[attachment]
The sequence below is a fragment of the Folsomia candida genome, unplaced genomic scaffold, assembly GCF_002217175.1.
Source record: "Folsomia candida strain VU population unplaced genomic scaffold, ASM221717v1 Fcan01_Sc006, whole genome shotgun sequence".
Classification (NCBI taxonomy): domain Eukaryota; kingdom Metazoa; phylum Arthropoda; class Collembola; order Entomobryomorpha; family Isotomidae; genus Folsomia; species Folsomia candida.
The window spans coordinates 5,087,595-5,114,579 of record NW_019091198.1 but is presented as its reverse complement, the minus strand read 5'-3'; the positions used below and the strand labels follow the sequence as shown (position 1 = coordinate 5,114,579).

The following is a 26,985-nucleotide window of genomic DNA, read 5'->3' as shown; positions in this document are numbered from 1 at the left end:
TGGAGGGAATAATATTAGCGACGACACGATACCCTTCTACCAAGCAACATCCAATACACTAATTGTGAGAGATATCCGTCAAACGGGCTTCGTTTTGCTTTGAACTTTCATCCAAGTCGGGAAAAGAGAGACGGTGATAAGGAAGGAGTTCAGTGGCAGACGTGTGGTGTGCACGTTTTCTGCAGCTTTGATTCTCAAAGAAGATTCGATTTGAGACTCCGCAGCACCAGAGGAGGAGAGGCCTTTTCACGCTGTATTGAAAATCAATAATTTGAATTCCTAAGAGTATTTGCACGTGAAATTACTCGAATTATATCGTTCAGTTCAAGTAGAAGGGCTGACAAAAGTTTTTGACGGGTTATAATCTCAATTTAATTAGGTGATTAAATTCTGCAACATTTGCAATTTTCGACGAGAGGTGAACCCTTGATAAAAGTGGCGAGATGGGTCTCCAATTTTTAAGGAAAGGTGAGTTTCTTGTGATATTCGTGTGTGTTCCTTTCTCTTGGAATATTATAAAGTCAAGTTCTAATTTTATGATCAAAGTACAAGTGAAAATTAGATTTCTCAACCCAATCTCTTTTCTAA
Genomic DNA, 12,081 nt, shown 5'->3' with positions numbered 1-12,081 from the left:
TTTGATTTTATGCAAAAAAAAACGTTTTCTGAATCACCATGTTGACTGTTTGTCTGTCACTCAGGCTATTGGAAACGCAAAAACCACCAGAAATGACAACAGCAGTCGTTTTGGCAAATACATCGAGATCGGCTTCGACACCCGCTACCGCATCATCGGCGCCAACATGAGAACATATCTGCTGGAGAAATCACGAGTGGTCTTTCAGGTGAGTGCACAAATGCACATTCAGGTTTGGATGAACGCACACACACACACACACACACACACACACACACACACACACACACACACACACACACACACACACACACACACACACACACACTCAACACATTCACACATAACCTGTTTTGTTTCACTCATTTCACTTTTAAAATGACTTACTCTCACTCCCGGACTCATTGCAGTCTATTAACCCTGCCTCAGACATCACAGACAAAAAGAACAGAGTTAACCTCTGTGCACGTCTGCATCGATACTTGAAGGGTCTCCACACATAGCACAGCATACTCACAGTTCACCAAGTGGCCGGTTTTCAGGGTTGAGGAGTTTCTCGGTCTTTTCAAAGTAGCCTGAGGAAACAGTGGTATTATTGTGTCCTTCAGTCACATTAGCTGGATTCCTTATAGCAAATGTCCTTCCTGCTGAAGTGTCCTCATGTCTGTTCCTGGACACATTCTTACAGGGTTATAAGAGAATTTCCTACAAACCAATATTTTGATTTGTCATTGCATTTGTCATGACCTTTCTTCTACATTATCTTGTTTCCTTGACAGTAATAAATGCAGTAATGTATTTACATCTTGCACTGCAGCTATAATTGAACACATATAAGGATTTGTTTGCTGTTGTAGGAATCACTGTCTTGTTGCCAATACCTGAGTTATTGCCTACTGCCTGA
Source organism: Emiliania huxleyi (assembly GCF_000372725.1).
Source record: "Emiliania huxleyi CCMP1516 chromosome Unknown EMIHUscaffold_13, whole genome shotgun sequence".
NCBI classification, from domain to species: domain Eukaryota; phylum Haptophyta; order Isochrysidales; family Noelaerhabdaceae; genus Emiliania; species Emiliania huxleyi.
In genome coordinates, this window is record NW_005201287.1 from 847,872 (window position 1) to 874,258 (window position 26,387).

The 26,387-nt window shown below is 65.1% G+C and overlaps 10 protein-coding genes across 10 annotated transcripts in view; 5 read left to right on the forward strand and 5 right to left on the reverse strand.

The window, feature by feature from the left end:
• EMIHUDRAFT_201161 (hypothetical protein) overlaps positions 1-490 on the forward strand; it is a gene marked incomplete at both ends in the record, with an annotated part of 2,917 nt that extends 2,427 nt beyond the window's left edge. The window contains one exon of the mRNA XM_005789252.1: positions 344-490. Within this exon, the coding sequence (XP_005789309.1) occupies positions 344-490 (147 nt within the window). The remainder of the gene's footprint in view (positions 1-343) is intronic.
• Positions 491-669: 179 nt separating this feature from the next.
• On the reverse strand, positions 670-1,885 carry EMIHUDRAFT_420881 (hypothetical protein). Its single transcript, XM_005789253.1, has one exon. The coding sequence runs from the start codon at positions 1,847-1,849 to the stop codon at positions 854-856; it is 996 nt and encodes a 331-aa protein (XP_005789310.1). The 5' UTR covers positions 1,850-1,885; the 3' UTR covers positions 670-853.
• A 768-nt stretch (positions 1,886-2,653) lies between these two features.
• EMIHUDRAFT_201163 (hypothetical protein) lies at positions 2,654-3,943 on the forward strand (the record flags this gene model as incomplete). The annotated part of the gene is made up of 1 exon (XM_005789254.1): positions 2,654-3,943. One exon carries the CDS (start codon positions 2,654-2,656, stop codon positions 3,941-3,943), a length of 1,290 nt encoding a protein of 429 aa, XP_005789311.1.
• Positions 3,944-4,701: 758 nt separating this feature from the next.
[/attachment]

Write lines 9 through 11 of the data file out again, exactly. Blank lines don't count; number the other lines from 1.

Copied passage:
Source organism: Emiliania huxleyi (assembly GCF_000372725.1).
Source record: "Emiliania huxleyi CCMP1516 chromosome Unknown EMIHUscaffold_13, whole genome shotgun sequence".
NCBI classification, from domain to species: domain Eukaryota; phylum Haptophyta; order Isochrysidales; family Noelaerhabdaceae; genus Emiliania; species Emiliania huxleyi.